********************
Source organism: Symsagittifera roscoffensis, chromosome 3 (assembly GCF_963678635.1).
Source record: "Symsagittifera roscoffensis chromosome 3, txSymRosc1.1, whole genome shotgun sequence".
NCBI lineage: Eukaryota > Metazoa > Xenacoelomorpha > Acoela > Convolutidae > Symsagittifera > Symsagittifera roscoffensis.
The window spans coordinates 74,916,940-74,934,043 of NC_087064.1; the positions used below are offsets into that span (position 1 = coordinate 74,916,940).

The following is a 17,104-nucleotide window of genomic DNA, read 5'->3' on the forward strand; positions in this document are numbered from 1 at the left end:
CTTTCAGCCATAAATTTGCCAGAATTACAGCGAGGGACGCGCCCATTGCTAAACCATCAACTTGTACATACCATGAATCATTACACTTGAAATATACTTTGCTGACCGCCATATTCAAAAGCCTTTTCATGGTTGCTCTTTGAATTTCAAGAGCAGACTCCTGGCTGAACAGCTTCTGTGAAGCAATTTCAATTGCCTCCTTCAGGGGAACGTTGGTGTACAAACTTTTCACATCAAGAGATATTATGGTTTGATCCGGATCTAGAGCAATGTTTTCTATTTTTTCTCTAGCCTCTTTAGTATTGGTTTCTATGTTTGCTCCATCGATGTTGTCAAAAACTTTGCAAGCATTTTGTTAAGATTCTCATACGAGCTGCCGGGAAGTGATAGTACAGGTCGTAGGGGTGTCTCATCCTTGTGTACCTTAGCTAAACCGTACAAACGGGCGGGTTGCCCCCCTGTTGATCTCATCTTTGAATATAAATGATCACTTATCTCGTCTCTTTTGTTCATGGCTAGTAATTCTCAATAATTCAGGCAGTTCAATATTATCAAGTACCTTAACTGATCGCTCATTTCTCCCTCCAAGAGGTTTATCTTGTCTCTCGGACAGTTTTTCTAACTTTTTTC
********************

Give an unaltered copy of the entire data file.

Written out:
Source organism: Symsagittifera roscoffensis, chromosome 3 (assembly GCF_963678635.1).
Source record: "Symsagittifera roscoffensis chromosome 3, txSymRosc1.1, whole genome shotgun sequence".
NCBI lineage: Eukaryota > Metazoa > Xenacoelomorpha > Acoela > Convolutidae > Symsagittifera > Symsagittifera roscoffensis.
The window spans coordinates 74,916,940-74,934,043 of NC_087064.1; the positions used below are offsets into that span (position 1 = coordinate 74,916,940).

The following is a 17,104-nucleotide window of genomic DNA, read 5'->3' on the forward strand; positions in this document are numbered from 1 at the left end:
CTTTCAGCCATAAATTTGCCAGAATTACAGCGAGGGACGCGCCCATTGCTAAACCATCAACTTGTACATACCATGAATCATTACACTTGAAATATACTTTGCTGACCGCCATATTCAAAAGCCTTTTCATGGTTGCTCTTTGAATTTCAAGAGCAGACTCCTGGCTGAACAGCTTCTGTGAAGCAATTTCAATTGCCTCCTTCAGGGGAACGTTGGTGTACAAACTTTTCACATCAAGAGATATTATGGTTTGATCCGGATCTAGAGCAATGTTTTCTATTTTTTCTCTAGCCTCTTTAGTATTGGTTTCTATGTTTGCTCCATCGATGTTGTCAAAAACTTTGCAAGCATTTTGTTAAGATTCTCATACGAGCTGCCGGGAAGTGATAGTACAGGTCGTAGGGGTGTCTCATCCTTGTGTACCTTAGCTAAACCGTACAAACGGGCGGGTTGCCCCCCTGTTGATCTCATCTTTGAATATAAATGATCACTTATCTCGTCTCTTTTGTTCATGGCTAGTAATTCTCAATAATTCAGGCAGTTCAATATTATCAAGTACCTTAACTGATCGCTCATTTCTCCCTCCAAGAGGTTTATCTTGTCTCTCGGACAGTTTTTCTAACTTTTTTC